Web Video: Edith Windsor, who fought to overturn DOMA, dies at 88

Sep. 12, 2017 AT 6:42 p.m. EDT

Edith Windsor, the plaintiff in the landmark 2013 Supreme Court case that struck down the Defense of Marriage Act, died Tuesday at the age of 88. Ms. Windsor sued the federal government after being denied a tax refund when her fiancée of 40 years and wife of two years, Thea Spyer, died. “I felt distressed and anguished that in the eyes of my government, the woman I had loved and cared for and shared my life with was not my legal spouse but was considered to be a stranger with no relationship to me,” Ms. Windsor said after her victory. Two years later the Supreme Court ruled that same-sex couples have a constitutional right to marry.

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Notice: Transcripts are machine and human generated and lightly edited for accuracy. They may contain errors.

MS. IFILL: Edith Windsor, the plaintiff in the case that overturned the Federal Defense of Marriage Act put her victory this way.

EDITH WINDSOR [DOMA Plaintiff]: (From tape.) I lived with and loved Thea Spyer for more than four decades in love and joy, in sickness and in health, until death did us part. When Thea died in 2009 from a heart condition, two years after we were finally married, I was heartbroken. On a deeply personal level, I felt distressed and anguished that in the eyes of my government, the woman I had loved and cared for and shared my life with was not my legal spouse but was considered to be a stranger with no relationship to me.

MS. IFILL: Justice Anthony Kennedy, writing for the five to four majority, found that law enacted in 1996, quote: “Undermines both the public and private significance of state-sanctioned same-sex marriages, for it tells those couples and all the world that their otherwise valid marriages are unworthy of federal recognition.”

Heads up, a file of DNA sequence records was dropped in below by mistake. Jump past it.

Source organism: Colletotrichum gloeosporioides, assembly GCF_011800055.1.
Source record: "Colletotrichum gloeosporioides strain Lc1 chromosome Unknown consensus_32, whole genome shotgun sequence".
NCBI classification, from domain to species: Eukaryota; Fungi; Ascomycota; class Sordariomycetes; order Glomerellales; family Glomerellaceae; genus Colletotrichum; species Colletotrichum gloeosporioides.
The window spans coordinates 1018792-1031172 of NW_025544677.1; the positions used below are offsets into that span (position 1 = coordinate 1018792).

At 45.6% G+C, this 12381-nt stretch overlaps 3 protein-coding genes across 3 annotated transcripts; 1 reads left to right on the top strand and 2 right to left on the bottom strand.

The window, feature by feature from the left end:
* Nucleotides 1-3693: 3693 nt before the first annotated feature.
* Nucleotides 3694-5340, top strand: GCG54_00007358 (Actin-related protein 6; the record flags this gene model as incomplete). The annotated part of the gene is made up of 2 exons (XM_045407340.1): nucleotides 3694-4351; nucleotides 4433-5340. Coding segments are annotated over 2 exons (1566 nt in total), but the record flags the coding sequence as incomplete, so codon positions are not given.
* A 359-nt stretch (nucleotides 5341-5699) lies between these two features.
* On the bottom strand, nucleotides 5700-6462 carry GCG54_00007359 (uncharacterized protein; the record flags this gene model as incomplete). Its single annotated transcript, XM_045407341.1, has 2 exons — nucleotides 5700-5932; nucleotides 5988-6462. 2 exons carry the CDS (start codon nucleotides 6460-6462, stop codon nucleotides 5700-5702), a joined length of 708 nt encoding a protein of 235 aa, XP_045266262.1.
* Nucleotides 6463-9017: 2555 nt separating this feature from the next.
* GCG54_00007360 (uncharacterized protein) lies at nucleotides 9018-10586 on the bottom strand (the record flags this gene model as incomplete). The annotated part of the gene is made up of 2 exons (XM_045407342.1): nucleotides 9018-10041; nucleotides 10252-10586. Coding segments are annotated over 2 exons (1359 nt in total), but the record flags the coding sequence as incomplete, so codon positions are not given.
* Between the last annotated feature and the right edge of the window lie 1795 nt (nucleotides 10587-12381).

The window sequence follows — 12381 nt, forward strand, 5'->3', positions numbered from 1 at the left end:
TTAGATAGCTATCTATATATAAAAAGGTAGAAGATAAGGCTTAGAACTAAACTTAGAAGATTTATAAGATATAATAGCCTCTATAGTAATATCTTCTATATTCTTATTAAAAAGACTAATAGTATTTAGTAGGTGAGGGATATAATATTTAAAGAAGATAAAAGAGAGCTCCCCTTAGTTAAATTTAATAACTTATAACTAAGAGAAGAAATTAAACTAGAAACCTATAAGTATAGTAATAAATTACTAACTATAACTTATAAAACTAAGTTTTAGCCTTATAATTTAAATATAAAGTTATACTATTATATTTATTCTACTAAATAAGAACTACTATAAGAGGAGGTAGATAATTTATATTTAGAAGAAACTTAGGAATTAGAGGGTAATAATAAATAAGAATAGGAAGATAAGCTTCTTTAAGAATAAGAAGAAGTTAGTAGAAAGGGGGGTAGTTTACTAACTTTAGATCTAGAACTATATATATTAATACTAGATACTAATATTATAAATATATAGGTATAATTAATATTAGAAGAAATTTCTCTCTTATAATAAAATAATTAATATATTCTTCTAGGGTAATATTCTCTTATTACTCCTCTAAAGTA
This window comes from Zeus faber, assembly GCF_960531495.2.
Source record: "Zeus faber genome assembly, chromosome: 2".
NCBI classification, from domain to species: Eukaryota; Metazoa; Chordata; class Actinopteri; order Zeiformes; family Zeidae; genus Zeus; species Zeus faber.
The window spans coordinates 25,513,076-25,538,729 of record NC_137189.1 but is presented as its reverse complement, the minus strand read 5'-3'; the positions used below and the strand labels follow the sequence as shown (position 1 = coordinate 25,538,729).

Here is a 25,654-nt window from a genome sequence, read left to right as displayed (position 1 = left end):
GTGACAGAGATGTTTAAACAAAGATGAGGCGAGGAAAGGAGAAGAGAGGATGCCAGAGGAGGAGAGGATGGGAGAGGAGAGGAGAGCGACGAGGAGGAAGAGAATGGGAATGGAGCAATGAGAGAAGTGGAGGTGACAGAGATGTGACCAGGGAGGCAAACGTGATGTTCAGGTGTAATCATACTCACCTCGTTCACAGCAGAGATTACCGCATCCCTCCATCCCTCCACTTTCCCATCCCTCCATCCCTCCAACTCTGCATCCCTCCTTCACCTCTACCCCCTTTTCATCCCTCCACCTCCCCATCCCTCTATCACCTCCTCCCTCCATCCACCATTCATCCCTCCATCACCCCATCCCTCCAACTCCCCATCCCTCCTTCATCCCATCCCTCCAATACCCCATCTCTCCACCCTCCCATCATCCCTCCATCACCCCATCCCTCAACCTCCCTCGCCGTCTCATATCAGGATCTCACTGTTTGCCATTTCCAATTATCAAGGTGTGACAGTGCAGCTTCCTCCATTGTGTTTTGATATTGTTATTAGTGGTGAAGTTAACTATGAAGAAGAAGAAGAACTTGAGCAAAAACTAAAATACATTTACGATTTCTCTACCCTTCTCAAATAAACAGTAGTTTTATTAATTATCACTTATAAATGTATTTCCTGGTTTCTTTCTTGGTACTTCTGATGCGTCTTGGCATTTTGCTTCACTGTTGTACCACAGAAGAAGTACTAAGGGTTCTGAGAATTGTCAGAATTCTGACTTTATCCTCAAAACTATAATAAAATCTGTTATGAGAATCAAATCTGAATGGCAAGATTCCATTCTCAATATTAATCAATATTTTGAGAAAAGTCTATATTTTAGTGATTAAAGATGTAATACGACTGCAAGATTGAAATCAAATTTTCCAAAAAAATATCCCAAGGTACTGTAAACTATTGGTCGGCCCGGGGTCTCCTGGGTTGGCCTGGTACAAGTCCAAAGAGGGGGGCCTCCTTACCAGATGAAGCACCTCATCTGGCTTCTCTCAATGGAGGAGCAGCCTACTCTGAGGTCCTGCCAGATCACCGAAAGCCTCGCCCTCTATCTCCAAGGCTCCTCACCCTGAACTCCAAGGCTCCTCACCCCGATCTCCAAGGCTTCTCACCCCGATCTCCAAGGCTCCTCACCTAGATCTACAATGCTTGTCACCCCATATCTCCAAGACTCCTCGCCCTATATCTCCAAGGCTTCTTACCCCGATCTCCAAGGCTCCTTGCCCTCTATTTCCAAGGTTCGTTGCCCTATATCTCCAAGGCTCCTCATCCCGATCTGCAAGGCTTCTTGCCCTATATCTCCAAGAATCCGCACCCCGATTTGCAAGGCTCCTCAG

Justice Antonin Scalia, writing for the minority, saw it differently. He wrote: “On the majority’s telling, this story is black and white. Hate your neighbor or come along with us. The truth is more complicated.”

So what were the complications, starting with you, Pete?

PETE WILLIAMS: Well, Justice Scalia said – would say the complication is that not everybody who voted for the Defense of Marriage Act was motivated by animosity toward gay people, that it’s more complicated than that.

But two other points about this. First of all, the decision strikes down the part of the law that prevents the federal government from recognizing the validity of same-sex marriages in the states where they are permitted. But it does also create instant complications. What happens if a couple gets married in one of those states and then moves to a state where marriage is not allowed? Do they still get federal benefits? The government is trying to work that out.

And, secondly, it’s complicated because there are parts of the ruling that can be used by both sides in this debate as it goes forward. For example, for gay rights groups, it’s the language. It says same-sex marriages have dignity, a word that the author of the opinion, Anthony Kennedy, uses 10 times. He says it’s a legitimate personal bond that deserves deep recognition. But the opponents will say, no, no, the key to the ruling is that the states get to decide what marriage is. So those are some of the complexities.

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